-- "There were few encouraging signs from this report. Employers added just 88,000 jobs in March, roughly a third the level of February's number and the lowest figure since June 2012. Manufacturers cut jobs. The jobless rate fell for the wrong reasons–people dropped out of the labor market. One silver lining: Job growth in January and February was stronger than initially reported. The number of jobs added in those months was revised up by a combined 61,000." (The Wall Street Journal's Real Time Economics blog)
Update at 8:55 a.m. ET. Bear In Mind, There Are Really Two Surveys.
This issue often comes up when BLS issues its report: The two headline numbers — the jobless rate and job growth — can seem to signal different things because they are based on separate surveys.
BLS derives the unemployment rate from a survey of households. Basically, it asks thousands of Americans a series of questions aimed at determining how many are and aren't working.
In the other survey, it contacts public and private employers in an effort to determine how many jobs they have on their payrolls.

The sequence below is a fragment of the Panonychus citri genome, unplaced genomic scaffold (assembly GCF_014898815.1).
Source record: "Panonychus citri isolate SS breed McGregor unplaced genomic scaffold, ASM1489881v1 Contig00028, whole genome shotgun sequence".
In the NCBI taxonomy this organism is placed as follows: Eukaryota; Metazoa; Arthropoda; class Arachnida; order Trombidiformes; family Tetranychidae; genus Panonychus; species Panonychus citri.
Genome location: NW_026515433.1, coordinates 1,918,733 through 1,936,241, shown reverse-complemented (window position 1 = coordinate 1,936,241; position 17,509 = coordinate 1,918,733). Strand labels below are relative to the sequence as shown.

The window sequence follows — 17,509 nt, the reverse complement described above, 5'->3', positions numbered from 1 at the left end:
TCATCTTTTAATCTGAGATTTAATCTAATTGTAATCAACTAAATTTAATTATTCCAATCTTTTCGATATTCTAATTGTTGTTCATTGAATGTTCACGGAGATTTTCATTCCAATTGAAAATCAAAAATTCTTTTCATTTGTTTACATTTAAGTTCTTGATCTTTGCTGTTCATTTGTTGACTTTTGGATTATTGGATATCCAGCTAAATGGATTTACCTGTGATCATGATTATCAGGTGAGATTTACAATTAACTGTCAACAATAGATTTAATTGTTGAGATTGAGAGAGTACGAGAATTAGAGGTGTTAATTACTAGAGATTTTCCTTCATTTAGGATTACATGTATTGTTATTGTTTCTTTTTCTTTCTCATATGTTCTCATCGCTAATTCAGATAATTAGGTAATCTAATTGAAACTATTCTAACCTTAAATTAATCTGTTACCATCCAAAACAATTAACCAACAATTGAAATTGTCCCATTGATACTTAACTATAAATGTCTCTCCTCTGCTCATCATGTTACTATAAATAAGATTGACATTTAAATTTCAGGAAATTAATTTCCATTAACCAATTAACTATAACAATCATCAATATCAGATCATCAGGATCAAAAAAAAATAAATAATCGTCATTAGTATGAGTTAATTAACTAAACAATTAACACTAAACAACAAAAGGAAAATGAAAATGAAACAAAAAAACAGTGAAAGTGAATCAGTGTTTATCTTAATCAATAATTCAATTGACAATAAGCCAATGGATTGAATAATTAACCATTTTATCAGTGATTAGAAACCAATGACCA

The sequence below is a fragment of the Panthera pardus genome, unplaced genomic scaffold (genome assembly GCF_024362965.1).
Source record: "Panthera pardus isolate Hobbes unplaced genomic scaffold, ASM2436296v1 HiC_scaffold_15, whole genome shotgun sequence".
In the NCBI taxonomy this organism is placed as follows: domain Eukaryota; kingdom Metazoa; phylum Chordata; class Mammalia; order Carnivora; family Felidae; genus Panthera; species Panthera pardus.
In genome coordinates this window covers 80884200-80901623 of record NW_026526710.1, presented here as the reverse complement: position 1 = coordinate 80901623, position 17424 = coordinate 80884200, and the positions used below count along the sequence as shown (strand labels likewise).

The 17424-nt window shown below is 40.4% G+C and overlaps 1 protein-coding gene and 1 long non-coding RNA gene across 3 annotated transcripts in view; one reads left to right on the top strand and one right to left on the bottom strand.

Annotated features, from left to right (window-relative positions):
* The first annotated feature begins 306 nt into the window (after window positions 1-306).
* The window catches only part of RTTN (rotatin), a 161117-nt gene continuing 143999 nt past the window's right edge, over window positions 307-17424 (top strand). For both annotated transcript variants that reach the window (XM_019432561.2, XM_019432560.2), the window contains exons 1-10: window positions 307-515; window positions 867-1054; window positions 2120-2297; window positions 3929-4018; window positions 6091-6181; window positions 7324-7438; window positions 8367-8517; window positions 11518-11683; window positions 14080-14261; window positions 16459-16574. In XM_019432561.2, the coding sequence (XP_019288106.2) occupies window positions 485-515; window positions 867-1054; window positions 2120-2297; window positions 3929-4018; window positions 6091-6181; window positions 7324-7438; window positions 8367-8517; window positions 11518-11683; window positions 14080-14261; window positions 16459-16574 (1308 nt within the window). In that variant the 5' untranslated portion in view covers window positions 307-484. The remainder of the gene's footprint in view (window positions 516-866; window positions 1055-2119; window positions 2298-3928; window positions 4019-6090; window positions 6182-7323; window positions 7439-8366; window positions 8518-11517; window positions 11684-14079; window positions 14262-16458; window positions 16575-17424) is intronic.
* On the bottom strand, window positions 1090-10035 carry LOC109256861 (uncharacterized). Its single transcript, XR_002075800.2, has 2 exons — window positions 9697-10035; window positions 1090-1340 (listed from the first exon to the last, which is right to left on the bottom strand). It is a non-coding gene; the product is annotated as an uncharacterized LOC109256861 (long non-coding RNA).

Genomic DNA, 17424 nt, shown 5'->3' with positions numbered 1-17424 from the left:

Update at 8:50 a.m. ET. Some Upward Revisions In Previous Months' Job Growth:
Though the March payroll employment figure was surprisingly low, BLS also on Friday revised up its estimates of growth in January and February.
Initially, it reported that 119,000 jobs had been added to payrolls in January. Now, it says there were 148,000 jobs added that month.
And it had earlier reported that 236,000 jobs were added to payrolls in February. Now, it says there were 268,000 jobs added that month.
It is possible, of course, that a month from now BLS will say there were more than 88,000 jobs added in March.
Update at 8:45 a.m. ET. Decline In The Labor Force:
According to BLS, there were 496,000 fewer people counted as being part of the labor force last month. And, the "participation rate" declined to 63.3 percent from 63.5 percent.
So, despite the weak job growth picked up in the agency's survey of employers, the jobless rate was nudged down to its lowest point since December 2008's 7.3 percent.